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Barrett’s radiofrequency (RF) ablation is used for patients with Barrett’s esophagus, a condition which results in damage to the lining of the esophagus at the entrance of the stomach. In many cases, this injury is caused by a chronic condition known as gastroesophageal reflux disease (GERD)
In some patients, Barrett’s esophagus may progress to a precancerous condition called dysplasia, an immediate precursor to esophageal cancer. Your physician may recommend RF ablation if you have dysplasia or a family history of esophageal cancer from Barrett’s esophagus, to prevent abnormal, damaged cells from developing into cancer and allow healthy cells to replace them.
During the RF ablation procedure, your physician will perform an upper endoscopy by inserting a narrow, flexible tube, or endoscope, through your mouth and into your esophagus. Via the endoscope, a miniaturized electrode delivers short bursts of high-intensity heat energy to destroy precancerous tissue on the lining of the esophagus while minimizing injury to surrounding healthy tissue.
Radiofrequency ablation is a safe and highly effective treatment option for many patients. However, it is not appropriate for patients who are pregnant or who have had radiation therapy to their esophagus.
How to Prepare for Barrett’s RF Ablation
You may have diet and/or medication restrictions (especially aspirin and other anti-inflammatory products) several days before the exam. For instance, you may not be allowed to take certain over-the-counter painkillers.
If you are on Coumadin or other blood thinning medications, please contact your primary care physician. Notify your gastroenterologist if your physician feels you need to continue on your medication.
You will not be allowed any food or liquids (including water) for at least 6 hours before the procedure.
Plan to take the day off from work.
Plan to have someone you know drive you home. Because the procedure is usually performed with intravenous sedation or monitored anesthesia care (MAC), you will not be allowed to drive for 24 hours after the procedure or return to work until the next day.
Let your physician know about any special needs, medical conditions, allergies (such as latex) and all current medications you are taking.
The GI Lab staff will try to contact you the evening before your procedure to answer any questions you may have.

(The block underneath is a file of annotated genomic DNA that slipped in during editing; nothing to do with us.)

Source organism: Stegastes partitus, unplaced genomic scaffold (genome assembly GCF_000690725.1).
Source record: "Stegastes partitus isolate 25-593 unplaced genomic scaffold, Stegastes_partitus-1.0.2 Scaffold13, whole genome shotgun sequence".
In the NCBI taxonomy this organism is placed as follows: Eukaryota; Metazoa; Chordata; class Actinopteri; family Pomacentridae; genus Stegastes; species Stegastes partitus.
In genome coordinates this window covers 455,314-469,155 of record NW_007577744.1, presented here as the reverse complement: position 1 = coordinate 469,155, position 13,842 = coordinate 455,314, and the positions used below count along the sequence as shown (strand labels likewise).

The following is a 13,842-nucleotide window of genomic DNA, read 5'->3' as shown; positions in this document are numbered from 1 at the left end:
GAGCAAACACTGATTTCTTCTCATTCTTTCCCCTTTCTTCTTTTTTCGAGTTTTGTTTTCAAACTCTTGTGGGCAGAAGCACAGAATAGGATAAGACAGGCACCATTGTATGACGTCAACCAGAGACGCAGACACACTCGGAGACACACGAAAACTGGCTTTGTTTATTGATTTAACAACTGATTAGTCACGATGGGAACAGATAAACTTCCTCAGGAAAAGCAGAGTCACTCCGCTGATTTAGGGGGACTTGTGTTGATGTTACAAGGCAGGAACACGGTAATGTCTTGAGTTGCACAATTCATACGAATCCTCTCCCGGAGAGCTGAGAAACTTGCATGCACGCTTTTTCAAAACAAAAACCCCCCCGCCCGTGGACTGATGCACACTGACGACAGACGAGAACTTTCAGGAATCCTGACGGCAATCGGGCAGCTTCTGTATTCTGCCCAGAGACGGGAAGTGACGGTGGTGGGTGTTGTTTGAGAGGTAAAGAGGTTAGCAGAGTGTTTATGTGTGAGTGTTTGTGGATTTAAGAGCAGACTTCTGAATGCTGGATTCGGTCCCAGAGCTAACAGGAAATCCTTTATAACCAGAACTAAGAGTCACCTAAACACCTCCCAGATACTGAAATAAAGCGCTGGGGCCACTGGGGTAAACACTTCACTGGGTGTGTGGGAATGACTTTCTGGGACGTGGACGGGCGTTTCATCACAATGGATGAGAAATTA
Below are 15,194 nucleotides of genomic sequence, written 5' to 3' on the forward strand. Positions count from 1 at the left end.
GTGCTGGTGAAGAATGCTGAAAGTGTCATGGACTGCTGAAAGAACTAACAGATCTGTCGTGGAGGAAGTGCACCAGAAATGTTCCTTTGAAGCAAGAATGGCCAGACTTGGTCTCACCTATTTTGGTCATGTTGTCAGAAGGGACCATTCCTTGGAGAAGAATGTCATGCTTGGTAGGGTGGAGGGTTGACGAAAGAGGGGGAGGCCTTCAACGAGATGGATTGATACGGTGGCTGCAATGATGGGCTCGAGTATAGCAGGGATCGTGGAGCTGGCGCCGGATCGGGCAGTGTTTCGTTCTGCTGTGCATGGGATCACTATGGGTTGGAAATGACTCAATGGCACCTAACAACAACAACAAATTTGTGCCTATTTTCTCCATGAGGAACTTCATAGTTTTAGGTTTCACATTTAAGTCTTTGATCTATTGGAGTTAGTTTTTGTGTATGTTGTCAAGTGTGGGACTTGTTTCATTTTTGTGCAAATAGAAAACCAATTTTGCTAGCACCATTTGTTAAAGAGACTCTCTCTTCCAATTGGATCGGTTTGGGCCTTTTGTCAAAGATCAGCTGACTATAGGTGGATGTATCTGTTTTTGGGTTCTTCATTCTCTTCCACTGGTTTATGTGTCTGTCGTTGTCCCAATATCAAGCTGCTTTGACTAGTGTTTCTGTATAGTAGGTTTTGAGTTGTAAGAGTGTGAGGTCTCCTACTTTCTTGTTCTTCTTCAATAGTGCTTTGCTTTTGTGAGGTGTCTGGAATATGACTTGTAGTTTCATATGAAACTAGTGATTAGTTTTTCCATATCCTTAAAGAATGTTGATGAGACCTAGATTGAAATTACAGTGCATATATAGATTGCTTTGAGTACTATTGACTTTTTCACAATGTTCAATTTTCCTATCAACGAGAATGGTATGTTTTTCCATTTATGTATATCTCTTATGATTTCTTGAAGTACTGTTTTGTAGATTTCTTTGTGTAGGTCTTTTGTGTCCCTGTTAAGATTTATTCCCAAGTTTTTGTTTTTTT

What to Expect Once you arrive for Barrett’s RF Ablation
Plan to arrive 30 to 60 minutes before your scheduled procedure time.
You will have an intravenous line placed because the procedure is usually performed with intravenous sedation or monitored anesthesia. An anesthesiologist will meet with you to discuss your sedation plan.
You will be asked if there is someone available to drive you home after the procedure.
You will be positioned on your left side.
In most cases, the procedure usually takes between 60 to 90 minutes.
During the procedure, you may feel pressure in the abdominal area.
What to Expect after Barrett’s RF Ablation
After the radiofrequency ablation procedure is completed, you will recover for about 30 to 45 minutes.
Once you have met the discharge criteria, your physician will let you know if you need to undergo additional testing. You also will learn when you can resume taking your usual medications. In some cases, your doctor may prescribe antibiotics after the procedure.
You will receive discharge instructions to take home.
Diet and/or medication restrictions may be given to certain patients depending on the findings of the exam.
Be sure to stay on a clear liquid diet for 24 hours and eat a soft diet for several days up to a week during this recovery time.
You may experience a sore throat, painful swallowing, chest discomfort and increased levels of heartburn after the procedure. Your physician will prescribe medications to manage any possible side effects and antacids to help the esophagus heal and alleviate symptoms.
After the recovery period, you can return home, but will not be allowed to drive for 24 hours after the procedure.
Your physician will schedule a follow-up endoscopy appointment several weeks after your procedure. You may need to undergo the procedure two or three times until Barrett’s esophagus is cleared and normal, and healthy tissue has replaced the abnormal esophageal lining.
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